When Proposition 202 passed last November, the Center for Habilitation, which assists in training and employing the disabled, fired 100 workers. Other disability advocates feared that as many as 5,000 disabled workers statewide might also lose their jobs.
Before the new minimum wage, previous laws exempted disabled workers and allowed employers to pay wages commensurate with a disabled workers productivity level. When Prop 202 passed without these exemptions, disabled workers lost the freedom to negotiate wages reflective of their unique skills.
The legislature worked out a compromise last week: employers will be allowed to categorize disabled employees as trainees, and pay them less than minimum wage.
With one exception in effect, we must ask, what about other workers in the economy? Teenagers without experience, recent immigrants struggling to learn English, and some elderly who move at a slower pace all have different employment skills. Shouldn't these people be allowed to negotiate wages reflective of their productive capacity, too?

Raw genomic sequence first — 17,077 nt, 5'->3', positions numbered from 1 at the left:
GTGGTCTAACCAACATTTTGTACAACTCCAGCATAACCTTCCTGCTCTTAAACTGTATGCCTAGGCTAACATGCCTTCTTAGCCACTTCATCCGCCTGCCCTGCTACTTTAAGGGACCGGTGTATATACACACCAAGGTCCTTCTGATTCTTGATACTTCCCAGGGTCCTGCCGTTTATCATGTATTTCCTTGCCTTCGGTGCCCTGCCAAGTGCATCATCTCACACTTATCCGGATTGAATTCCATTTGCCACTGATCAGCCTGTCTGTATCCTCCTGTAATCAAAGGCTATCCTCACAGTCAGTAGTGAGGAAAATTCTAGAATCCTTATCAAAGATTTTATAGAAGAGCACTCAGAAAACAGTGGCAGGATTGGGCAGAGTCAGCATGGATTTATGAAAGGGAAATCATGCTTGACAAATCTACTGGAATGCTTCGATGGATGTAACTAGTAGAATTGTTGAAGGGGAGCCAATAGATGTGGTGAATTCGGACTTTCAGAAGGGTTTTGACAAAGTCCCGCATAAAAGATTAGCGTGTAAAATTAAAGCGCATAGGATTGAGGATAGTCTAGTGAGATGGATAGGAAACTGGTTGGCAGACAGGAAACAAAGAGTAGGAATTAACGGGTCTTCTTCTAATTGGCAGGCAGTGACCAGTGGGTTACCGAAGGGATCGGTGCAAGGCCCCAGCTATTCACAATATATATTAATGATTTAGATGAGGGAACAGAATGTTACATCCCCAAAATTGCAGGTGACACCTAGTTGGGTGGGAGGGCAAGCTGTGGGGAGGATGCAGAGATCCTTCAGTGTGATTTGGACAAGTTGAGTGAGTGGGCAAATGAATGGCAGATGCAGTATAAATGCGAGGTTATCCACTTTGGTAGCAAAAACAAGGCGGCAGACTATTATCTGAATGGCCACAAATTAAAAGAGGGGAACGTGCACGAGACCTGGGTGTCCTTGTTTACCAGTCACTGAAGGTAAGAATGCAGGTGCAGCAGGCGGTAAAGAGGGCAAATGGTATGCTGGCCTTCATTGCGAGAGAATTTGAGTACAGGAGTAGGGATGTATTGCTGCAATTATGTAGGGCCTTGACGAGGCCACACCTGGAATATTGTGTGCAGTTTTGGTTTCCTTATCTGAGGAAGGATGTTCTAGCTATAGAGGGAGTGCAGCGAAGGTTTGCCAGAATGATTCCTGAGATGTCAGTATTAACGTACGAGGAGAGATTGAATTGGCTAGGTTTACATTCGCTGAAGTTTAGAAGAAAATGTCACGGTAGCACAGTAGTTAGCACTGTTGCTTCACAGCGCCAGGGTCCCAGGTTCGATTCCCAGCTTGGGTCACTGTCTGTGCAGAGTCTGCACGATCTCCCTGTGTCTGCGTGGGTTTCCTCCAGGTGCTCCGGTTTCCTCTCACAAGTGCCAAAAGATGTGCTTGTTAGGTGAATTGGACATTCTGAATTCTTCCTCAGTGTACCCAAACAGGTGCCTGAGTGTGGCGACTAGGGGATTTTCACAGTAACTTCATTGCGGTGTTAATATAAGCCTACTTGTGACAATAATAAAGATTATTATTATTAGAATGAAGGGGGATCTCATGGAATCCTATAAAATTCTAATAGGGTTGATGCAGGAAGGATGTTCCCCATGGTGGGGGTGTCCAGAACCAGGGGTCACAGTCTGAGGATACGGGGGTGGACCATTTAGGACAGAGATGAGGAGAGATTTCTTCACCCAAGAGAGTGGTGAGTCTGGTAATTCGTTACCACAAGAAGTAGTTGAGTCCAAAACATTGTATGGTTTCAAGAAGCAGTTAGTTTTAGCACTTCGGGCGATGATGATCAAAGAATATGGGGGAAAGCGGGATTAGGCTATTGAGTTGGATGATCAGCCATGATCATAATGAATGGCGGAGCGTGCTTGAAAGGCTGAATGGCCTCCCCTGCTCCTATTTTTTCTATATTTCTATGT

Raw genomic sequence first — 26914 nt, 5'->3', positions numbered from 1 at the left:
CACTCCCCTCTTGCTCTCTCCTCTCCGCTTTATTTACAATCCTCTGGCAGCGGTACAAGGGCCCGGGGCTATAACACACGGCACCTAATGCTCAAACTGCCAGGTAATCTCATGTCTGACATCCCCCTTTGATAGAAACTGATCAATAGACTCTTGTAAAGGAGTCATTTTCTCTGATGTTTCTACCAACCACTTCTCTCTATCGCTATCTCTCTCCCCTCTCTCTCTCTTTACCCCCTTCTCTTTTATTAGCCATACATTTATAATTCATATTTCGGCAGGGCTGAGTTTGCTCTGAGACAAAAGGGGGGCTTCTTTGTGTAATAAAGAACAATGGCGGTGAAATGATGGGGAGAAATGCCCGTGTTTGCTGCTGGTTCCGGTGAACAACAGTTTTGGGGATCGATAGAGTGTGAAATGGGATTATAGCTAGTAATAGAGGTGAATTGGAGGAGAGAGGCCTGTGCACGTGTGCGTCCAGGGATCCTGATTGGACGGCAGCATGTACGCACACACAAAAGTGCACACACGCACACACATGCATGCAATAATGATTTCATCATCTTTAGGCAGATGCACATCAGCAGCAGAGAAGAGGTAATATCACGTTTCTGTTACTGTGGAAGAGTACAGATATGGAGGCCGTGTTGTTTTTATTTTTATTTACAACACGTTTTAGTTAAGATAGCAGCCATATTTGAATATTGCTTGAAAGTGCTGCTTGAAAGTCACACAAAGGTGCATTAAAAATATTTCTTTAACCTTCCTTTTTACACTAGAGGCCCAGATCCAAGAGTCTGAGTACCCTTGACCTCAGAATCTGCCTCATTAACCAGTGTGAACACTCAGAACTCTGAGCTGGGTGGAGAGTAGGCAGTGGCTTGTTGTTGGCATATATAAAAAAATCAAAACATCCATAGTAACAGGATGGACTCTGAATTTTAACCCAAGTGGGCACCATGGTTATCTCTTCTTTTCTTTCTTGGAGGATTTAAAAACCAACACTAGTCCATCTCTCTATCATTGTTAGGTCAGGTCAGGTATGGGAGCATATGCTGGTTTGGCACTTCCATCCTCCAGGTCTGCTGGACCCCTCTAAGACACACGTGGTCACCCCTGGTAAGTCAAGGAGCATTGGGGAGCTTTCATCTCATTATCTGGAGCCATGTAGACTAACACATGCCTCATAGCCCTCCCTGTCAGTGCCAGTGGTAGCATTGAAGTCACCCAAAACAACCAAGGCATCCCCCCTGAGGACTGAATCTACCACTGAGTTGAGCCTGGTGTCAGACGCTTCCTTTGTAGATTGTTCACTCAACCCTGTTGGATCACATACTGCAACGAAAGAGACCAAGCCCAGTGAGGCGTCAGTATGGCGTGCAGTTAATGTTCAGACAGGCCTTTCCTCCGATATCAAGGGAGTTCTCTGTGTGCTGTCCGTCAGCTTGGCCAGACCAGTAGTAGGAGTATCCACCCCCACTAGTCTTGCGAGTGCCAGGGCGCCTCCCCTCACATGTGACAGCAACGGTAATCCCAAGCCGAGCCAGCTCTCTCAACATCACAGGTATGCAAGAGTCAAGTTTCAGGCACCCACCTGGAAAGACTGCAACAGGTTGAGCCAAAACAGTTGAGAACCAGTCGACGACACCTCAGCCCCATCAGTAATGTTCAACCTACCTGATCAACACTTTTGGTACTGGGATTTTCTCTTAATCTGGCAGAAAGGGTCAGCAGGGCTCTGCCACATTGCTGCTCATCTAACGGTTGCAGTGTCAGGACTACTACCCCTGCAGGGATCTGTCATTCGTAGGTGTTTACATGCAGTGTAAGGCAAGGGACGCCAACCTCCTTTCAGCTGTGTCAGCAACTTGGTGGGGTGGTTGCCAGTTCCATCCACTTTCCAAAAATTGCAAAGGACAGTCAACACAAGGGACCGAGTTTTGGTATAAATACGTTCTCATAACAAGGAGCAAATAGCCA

Individual employees come to work with different skills, motivation, and training, and wages should reflect these things, not an arbitrary standard set by the state. Employees should be free to negotiate with employers for wages reflective of their ability, not priced out of the job market by well-intentioned but misguided state standards.
Barbara Smith is a Goldwater Institute Ronald Reagan Fellow.
-Arizona Republic: A Fair Answer to Wage Woes
-Arizona Daily Sun: State's New Minimum-Wage Law May Take Jobs Away From Disabled Workers
-Arizona Republic: New AZ Wage Law Hurts Disabled Workers
-Goldwater Institute: Wage Hike Would Hurt, Not Help